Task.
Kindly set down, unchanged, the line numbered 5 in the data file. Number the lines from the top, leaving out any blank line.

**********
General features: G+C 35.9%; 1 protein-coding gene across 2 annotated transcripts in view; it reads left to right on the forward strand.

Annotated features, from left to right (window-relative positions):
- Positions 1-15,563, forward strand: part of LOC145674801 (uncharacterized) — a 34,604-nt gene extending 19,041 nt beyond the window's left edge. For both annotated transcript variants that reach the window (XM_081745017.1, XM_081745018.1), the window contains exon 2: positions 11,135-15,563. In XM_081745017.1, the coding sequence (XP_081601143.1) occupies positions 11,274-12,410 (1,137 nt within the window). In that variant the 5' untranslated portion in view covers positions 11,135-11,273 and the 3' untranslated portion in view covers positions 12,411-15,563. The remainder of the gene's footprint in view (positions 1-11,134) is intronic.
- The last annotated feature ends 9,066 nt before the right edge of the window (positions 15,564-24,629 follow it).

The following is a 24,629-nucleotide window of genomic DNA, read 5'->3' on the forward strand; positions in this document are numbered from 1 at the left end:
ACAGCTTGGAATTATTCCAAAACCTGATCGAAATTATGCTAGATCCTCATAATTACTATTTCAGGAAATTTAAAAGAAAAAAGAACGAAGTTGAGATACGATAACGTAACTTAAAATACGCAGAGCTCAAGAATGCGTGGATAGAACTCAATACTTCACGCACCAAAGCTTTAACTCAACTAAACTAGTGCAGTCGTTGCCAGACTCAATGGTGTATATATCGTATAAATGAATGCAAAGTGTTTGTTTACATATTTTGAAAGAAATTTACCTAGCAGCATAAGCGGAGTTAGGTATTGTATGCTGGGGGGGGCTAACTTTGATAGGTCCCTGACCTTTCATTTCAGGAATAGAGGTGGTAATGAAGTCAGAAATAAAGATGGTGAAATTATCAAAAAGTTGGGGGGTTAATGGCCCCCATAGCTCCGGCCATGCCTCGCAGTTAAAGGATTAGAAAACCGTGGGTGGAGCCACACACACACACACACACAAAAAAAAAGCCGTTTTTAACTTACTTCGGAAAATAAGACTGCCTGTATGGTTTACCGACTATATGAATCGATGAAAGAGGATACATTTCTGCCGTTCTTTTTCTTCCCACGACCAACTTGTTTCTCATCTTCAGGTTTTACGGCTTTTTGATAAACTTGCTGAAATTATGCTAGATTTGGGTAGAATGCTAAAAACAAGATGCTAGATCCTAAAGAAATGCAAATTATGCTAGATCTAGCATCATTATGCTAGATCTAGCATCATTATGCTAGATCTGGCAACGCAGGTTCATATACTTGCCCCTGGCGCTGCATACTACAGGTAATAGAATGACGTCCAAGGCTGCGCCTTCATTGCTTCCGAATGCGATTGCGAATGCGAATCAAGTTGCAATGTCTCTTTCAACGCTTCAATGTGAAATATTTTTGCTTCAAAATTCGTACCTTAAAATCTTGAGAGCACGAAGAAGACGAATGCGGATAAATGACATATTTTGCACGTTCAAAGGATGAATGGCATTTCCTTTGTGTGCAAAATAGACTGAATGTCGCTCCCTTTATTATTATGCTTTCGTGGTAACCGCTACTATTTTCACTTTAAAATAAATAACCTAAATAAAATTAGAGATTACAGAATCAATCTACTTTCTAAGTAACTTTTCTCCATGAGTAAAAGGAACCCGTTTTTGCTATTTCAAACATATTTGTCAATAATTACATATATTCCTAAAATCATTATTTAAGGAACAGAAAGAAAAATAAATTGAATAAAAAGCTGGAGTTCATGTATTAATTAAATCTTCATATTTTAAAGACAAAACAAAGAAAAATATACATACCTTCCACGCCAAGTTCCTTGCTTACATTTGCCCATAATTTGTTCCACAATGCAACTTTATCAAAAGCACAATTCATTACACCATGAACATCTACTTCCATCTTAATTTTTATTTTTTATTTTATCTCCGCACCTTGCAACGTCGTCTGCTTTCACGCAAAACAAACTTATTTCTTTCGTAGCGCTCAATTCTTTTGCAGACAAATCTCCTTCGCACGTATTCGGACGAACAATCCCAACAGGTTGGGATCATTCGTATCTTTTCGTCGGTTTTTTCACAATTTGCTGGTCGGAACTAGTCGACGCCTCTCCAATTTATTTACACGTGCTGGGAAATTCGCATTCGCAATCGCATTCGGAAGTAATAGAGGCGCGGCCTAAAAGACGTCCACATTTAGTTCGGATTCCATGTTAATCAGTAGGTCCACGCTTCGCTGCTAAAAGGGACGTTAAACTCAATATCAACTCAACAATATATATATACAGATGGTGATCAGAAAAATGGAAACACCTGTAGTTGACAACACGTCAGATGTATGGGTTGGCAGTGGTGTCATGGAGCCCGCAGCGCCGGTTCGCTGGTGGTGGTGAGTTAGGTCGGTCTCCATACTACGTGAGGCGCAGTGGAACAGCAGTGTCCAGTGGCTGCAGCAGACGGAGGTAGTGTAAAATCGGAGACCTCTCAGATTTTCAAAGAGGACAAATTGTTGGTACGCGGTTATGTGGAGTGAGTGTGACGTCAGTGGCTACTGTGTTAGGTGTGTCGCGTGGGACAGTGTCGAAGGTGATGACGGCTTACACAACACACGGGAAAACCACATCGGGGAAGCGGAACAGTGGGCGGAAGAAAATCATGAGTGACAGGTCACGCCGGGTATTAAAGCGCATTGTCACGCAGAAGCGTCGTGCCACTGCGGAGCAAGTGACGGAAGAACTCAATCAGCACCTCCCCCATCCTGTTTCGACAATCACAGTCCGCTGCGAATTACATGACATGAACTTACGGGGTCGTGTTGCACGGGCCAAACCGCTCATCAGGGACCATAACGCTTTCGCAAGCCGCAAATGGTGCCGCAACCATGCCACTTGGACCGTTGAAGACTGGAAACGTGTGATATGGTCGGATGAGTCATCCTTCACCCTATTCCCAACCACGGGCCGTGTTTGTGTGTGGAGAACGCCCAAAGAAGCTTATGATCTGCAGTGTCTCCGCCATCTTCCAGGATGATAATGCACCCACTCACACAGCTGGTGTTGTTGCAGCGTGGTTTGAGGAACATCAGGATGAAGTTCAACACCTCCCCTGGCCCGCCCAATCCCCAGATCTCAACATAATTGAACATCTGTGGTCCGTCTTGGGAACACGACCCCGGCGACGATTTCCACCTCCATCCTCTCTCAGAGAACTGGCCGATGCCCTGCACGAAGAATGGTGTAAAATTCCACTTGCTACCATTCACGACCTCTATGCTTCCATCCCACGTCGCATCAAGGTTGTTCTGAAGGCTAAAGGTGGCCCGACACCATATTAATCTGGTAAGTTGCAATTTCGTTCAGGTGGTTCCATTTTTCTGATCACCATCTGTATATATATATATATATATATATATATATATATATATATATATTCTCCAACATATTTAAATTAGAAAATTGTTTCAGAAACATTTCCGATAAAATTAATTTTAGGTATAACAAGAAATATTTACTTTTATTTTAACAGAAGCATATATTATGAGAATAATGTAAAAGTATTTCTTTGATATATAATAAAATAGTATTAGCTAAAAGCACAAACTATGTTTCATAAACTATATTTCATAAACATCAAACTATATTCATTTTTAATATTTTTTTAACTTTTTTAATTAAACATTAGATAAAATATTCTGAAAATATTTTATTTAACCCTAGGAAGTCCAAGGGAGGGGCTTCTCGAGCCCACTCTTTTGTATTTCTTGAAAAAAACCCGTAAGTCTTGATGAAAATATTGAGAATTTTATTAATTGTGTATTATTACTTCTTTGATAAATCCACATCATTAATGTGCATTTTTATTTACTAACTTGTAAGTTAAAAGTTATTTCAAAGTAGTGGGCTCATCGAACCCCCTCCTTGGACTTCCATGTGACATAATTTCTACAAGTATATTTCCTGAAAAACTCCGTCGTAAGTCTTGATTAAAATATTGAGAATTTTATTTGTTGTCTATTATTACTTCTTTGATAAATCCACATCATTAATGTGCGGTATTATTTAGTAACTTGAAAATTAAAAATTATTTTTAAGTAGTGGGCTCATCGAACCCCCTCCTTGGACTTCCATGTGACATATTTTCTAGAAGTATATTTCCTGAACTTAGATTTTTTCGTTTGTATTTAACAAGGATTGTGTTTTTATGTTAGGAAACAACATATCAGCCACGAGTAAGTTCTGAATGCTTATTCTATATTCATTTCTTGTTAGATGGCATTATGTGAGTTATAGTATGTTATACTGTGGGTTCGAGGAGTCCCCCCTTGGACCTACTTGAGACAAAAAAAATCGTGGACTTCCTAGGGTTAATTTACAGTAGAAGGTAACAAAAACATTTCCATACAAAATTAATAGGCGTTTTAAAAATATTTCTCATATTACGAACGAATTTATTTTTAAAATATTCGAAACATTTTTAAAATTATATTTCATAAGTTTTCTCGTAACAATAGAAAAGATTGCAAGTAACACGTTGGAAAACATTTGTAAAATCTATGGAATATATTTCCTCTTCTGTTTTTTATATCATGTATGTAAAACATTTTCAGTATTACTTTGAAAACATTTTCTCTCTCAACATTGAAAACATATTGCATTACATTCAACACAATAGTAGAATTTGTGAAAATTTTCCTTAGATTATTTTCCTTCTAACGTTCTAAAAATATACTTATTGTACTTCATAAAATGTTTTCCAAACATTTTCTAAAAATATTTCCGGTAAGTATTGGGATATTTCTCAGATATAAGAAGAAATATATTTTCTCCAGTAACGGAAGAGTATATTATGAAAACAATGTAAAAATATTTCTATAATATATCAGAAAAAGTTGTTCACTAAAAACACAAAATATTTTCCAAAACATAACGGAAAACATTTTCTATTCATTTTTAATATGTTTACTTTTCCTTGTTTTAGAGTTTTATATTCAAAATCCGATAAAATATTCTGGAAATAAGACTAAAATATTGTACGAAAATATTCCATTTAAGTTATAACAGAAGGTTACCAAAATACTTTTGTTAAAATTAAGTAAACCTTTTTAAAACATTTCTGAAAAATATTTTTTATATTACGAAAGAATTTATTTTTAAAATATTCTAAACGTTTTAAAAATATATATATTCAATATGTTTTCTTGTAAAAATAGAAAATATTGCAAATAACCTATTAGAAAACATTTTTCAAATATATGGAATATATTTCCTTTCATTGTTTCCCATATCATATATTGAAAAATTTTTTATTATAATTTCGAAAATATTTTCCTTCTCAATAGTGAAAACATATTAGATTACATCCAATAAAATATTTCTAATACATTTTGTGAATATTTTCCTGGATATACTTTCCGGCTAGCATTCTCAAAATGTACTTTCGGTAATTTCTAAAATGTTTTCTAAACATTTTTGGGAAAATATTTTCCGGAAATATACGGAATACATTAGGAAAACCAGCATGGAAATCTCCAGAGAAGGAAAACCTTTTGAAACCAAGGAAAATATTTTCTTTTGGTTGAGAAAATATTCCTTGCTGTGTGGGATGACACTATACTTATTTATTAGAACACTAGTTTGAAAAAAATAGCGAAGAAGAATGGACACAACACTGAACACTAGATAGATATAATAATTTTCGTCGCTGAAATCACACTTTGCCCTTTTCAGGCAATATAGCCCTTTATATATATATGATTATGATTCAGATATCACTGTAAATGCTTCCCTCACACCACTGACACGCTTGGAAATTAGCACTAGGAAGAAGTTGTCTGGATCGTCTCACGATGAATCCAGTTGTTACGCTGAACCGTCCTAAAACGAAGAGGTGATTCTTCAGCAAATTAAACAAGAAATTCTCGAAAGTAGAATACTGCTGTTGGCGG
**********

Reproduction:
The following is a 24,629-nucleotide window of genomic DNA, read 5'->3' on the forward strand; positions in this document are numbered from 1 at the left end: